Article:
Board discusses uses for ARPA funds

Shiawassee Family YMCA CEO Laura Archer, standing, speaks during a public forum regarding American Rescue Plan Act funds Wednesday inside the Surbeck Building.

CORUNNA — A handful of local municipalities and nonprofit organizations made their case to the Shiawassee County Finance and Administration Committee Wednesday, requesting varying portions of the county’s $13.2 million American Rescue Plan Act (ARPA) funding during the first of several open forums geared toward evaluating how the federal dollars could best be spent.

“There isn’t going to be any decisions today. This is just an informational meeting because there’s a lot to this money,” Finance Committee Chairman John Plowman, R-District 7, reminded attendees, adding, “this is quite a process to go through.”

The county received approximately $6.6 million this year and will receive an additional $6.6 million next year as part of the $1.9 trillion federal legislation approved in the spring. There are restrictions on what the funds may be used for, Plowman explained. He and several other commissioners, along with county Finance Director Tracy Bublitz, will attend meetings over the coming weeks to ask questions and get definitive answers as to what may be covered by the federal dollars.

“Keep in mind that if we’re going to do things for our county citizens, it would have to benefit, theoretically, all of the citizens in the county,” Plowman said. “It isn’t like we’re going to do something different for each township or different for each city; it’s more or less, what would be a general thing that would help all the citizens of Shiawassee County?”

Shiawassee County Fire Chief’s Association President Guy Hubbard Wednesday requested the county allocate approximately $1.17 million in ARPA funds to be shared across the county’s 13 fire departments.

“A lot of us have outdated equipment that’s past its shelf life, past its life where it can’t be supported any more, it can’t be repaired any more,” Hubbard informed commissioners, noting firefighters’ Self-Contained Breathing Apparatuses (SCBAs) cost about $8,000 apiece.

The coronavirus pandemic has placed an additional strain on area fire departments and their equipment, Hubbard said. ARPA funding, about $90,000 to each of the counties 13 fire departments, would be used to replace outdated SCBAs, purchase fill stations, as well as help with the purchase of fire trucks for all county fire departments.

“This would help support all 250 firefighters in Shiawassee County and every resident, 70,000 plus, would benefit from this equipment,” Hubbard said.

Shiawassee Family YMCA CEO Laura Archer, meanwhile, proposed a partnership between the county and the YMCA, hoping to spark a conversation on how “collectively we can help address some of the needs that we’re aware of for citizens here in our county.”

The YMCA conducted a community needs assessment in 2019-20, discovering that, “we have a large population of people who live in poverty, high number of kids on medicaid and we have families that are going hungry,” Archer said. The assessment also outlined the county’s aging population, a group that “needs a place” to gather, a place to learn, and a place to work on being healthy if they so choose, Archer said.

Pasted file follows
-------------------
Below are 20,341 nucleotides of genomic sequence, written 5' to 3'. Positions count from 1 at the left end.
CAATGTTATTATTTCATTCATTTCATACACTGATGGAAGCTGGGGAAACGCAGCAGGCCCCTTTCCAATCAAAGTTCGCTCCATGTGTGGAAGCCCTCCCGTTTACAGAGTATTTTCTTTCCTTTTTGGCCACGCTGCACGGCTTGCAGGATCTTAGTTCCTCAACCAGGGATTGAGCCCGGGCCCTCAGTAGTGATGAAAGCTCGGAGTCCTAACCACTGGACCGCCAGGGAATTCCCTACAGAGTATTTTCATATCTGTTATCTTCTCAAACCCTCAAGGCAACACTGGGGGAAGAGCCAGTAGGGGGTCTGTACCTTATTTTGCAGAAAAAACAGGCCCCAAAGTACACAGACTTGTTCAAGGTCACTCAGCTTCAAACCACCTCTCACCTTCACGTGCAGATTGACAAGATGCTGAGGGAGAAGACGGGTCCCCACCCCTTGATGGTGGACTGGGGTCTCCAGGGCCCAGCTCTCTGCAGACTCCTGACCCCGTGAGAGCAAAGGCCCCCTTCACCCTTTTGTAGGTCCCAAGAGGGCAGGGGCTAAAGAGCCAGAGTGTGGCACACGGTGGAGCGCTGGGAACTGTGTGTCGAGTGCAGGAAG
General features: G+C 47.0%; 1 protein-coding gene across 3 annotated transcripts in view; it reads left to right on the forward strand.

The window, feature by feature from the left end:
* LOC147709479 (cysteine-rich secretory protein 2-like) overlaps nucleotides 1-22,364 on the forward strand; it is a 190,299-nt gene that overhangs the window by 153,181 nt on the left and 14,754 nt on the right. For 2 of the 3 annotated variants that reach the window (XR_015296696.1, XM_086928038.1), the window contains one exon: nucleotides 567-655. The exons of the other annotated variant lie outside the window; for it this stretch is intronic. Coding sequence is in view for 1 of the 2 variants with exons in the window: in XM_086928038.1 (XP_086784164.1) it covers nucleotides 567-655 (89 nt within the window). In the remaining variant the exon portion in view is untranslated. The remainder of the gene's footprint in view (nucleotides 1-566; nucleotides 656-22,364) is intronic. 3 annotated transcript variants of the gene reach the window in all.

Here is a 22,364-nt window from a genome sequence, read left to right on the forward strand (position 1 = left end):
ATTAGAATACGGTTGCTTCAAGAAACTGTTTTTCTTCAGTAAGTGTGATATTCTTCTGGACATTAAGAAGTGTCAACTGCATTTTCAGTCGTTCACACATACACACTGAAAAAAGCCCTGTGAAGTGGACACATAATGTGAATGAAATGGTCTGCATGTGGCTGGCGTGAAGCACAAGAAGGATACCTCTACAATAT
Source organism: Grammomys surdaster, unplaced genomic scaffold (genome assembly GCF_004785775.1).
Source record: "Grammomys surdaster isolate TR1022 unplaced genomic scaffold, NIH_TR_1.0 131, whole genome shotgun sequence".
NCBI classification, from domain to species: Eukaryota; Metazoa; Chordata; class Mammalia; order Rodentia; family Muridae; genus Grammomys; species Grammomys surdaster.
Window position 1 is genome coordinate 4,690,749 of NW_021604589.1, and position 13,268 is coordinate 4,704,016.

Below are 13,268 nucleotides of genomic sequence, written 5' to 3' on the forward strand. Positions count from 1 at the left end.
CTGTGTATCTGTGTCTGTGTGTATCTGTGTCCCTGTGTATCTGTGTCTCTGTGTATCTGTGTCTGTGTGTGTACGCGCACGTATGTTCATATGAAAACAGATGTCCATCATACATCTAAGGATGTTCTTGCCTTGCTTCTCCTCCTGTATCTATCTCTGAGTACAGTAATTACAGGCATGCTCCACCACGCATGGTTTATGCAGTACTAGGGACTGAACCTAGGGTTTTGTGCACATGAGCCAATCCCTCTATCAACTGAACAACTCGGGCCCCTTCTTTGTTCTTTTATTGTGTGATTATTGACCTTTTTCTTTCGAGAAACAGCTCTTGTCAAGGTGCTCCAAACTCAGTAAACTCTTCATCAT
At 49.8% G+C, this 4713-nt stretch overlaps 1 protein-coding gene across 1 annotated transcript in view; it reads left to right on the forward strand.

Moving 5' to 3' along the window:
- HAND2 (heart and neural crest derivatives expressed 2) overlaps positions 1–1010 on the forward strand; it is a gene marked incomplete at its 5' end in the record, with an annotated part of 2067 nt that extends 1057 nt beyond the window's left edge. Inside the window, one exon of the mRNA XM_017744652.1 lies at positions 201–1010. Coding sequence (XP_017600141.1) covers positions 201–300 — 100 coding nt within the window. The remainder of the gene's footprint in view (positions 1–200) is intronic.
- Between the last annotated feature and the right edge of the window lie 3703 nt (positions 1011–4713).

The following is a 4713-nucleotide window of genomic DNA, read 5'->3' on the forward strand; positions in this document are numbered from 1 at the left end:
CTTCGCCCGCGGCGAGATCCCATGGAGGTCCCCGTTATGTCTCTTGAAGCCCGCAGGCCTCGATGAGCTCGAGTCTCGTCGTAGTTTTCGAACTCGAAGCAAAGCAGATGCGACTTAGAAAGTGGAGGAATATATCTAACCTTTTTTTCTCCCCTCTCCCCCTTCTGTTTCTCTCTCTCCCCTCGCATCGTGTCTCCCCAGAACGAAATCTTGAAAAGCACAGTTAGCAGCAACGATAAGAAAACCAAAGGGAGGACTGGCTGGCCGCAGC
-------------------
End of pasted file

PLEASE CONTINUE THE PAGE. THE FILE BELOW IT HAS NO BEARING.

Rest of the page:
A massive need for quality child care also exists in the county, Archer explained, noting the YMCA is in the process of completing a feasibility study to get a price tag on what it would cost to expand the YMCA’s current footprint to try to address some of those concerns.

“If partnered with a municipality, we would also have access to other funding streams, especially federal funding streams that would help support our efforts to build a quality, affordable, innovative child care center,” Archer said, adding increased funding would also allow the YMCA to more adequately serve its growing elderly population.

“Now is the time to take us beyond a community hub to the next level,” Archer said, “but we can’t do it alone.”

Requests to establish a fund for routine maintenance and repairs to the 35th Circuit Courthouse, cover portions of water projects in Perry and Perry Township, as well as assist area nonprofits — the Shiawassee County Humane Society among them — were also proposed during Wednesday’s session.

A second public forum has yet to be scheduled, though commissioners agreed Wednesday’s session would be the first of many. Area groups wishing to propose a possible project or initiative are asked to contact their county commissioner.

(1) comment

NickyLindsay

Back in the day, when the YWCA was in existence, there was a latchkey/daycare program that also enlisted youth workers thru what I believe was a low income work program where these teenagers/young adults, could earn money thru a grant, while also working with the children in the program

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